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Why Do We Mask Our Vulnerabilities?


"Behind the Same Mask"

graphite and aquarelle pencil on drawing paper

By Stephanie Garbern, MD, MPH, DTM&H


In processing the past couple of months, what has struck me most has been the inequality in how COVID19 disproportionately affects people of color, immigrants, and the poor. Of the patients I’ve intubated with COVID19 in the past couple of months, all but one was a person of color, many of whom did not speak English as a primary language.


However, we appear more similar to our patients now than ever. We wear the same mask and have the same fears, despite our differences in language, culture, eye and nose shape, and educational opportunities. Behind our masks it is more difficult to register those who are “not like me.”


In my piece “Behind the Same Mask”, the elderly patient on the left is an anonymized representation of two non-English speaking patients with severe illness from COVID19 that I had to place on a ventilator in the emergency department. Long after my shift ended, their faces kept me awake at night, rechecking their medical records, analyzing the critical care team’s clinical notes, wondering if I’d done the right thing, given the right medications, and questioning the reasons why they had such poor outcomes compared to others. A portrait of me, after one of my shifts, is shown on the right. My mask, more precious to me in those moments, serves more to hide my expression of terror and vulnerability than as protection from the virus.


My fears and doubts of my own sufficiency as an academic emergency medicine doctor, serving as both clinician and educator for training doctors and students, have weighed constantly on my mind. In sharing my vulnerability with others, especially trainees, I wonder if these lessons are more important than the extensive technical skills acquired in our work. I have reached a point now where the number of years I spent “in training” have surpassed the number of years “since training.” The greatest gains I have made as a doctor have been in learning that the extra minutes spent with a patient are far more important than the number of patients seen per hour, and that the best teachers are not the ones who never seem to be afraid.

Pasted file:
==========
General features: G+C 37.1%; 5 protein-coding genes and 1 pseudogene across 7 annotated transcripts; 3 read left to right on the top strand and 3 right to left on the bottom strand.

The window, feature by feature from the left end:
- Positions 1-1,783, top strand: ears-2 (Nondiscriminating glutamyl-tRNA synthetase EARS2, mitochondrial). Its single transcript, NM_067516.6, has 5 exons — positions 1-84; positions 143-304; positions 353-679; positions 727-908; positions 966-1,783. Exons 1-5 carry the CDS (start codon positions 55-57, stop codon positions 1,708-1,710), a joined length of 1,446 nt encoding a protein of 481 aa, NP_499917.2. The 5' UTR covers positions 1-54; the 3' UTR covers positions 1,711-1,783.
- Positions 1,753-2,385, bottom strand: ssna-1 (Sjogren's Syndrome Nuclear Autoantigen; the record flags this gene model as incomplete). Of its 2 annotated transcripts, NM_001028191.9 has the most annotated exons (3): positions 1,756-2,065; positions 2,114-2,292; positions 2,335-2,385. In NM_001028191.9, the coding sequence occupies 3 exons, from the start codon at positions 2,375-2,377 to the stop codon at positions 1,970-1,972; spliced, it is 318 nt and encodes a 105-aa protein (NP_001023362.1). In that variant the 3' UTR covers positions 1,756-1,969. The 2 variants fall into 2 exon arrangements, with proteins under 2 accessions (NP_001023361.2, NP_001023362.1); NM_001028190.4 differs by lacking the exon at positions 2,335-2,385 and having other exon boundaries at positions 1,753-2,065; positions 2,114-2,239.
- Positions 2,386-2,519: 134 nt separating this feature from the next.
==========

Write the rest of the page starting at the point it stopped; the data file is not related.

The piece was drawn using pointillism—a technique that relies on the ability of the eye and mind of the viewer to blend a set of colored dots into a fuller range of tones. It is therefore impossible to see the whole of a person without stepping back and looking away from individual marks made by the pencil. The process itself, of taking pencil repeatedly to paper, was for me a kind of meditation, allowing me to see more clearly the fine lines, iris pigments and facial expressions that are shared between two people. We are not defined by our skin color, gender, age, legal status, occupation, medical problems, or the mistakes we have made, anymore than we are a single dot on a page.


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